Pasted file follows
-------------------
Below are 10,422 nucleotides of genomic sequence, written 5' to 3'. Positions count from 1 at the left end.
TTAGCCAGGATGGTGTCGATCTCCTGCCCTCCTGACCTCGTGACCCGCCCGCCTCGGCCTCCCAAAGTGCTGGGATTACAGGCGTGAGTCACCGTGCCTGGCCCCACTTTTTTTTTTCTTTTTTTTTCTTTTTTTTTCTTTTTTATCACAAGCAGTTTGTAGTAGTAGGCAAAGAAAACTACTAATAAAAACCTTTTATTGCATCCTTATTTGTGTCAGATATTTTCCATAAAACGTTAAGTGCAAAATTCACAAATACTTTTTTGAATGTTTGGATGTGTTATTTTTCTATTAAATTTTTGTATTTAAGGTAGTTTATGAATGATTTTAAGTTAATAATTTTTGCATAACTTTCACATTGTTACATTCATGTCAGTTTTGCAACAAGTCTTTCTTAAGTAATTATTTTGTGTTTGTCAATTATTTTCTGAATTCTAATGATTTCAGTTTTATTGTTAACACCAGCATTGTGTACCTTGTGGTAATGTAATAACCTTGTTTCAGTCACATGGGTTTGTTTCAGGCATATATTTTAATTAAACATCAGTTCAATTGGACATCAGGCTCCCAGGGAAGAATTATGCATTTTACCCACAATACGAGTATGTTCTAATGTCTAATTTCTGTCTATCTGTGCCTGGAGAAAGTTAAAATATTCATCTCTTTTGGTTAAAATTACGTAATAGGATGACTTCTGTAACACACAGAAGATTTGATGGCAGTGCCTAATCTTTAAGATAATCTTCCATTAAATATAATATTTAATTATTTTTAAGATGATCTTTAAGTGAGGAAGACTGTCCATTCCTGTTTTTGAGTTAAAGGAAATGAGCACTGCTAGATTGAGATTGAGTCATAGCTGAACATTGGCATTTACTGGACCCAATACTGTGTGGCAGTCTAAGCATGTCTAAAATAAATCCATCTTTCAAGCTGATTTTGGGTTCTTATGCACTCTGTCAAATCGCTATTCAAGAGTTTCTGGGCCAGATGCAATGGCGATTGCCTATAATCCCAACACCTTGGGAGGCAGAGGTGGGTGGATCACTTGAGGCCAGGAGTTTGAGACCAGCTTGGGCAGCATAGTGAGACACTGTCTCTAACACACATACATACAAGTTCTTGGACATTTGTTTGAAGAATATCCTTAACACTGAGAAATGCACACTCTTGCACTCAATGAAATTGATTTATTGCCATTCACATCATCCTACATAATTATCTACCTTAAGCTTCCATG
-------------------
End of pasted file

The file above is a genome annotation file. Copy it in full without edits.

Below are 10,422 nucleotides of genomic sequence, written 5' to 3'. Positions count from 1 at the left end.
TTAGCCAGGATGGTGTCGATCTCCTGCCCTCCTGACCTCGTGACCCGCCCGCCTCGGCCTCCCAAAGTGCTGGGATTACAGGCGTGAGTCACCGTGCCTGGCCCCACTTTTTTTTTTCTTTTTTTTTCTTTTTTTTTCTTTTTTATCACAAGCAGTTTGTAGTAGTAGGCAAAGAAAACTACTAATAAAAACCTTTTATTGCATCCTTATTTGTGTCAGATATTTTCCATAAAACGTTAAGTGCAAAATTCACAAATACTTTTTTGAATGTTTGGATGTGTTATTTTTCTATTAAATTTTTGTATTTAAGGTAGTTTATGAATGATTTTAAGTTAATAATTTTTGCATAACTTTCACATTGTTACATTCATGTCAGTTTTGCAACAAGTCTTTCTTAAGTAATTATTTTGTGTTTGTCAATTATTTTCTGAATTCTAATGATTTCAGTTTTATTGTTAACACCAGCATTGTGTACCTTGTGGTAATGTAATAACCTTGTTTCAGTCACATGGGTTTGTTTCAGGCATATATTTTAATTAAACATCAGTTCAATTGGACATCAGGCTCCCAGGGAAGAATTATGCATTTTACCCACAATACGAGTATGTTCTAATGTCTAATTTCTGTCTATCTGTGCCTGGAGAAAGTTAAAATATTCATCTCTTTTGGTTAAAATTACGTAATAGGATGACTTCTGTAACACACAGAAGATTTGATGGCAGTGCCTAATCTTTAAGATAATCTTCCATTAAATATAATATTTAATTATTTTTAAGATGATCTTTAAGTGAGGAAGACTGTCCATTCCTGTTTTTGAGTTAAAGGAAATGAGCACTGCTAGATTGAGATTGAGTCATAGCTGAACATTGGCATTTACTGGACCCAATACTGTGTGGCAGTCTAAGCATGTCTAAAATAAATCCATCTTTCAAGCTGATTTTGGGTTCTTATGCACTCTGTCAAATCGCTATTCAAGAGTTTCTGGGCCAGATGCAATGGCGATTGCCTATAATCCCAACACCTTGGGAGGCAGAGGTGGGTGGATCACTTGAGGCCAGGAGTTTGAGACCAGCTTGGGCAGCATAGTGAGACACTGTCTCTAACACACATACATACAAGTTCTTGGACATTTGTTTGAAGAATATCCTTAACACTGAGAAATGCACACTCTTGCACTCAATGAAATTGATTTATTGCCATTCACATCATCCTACATAATTATCTACCTTAAGCTTCCATG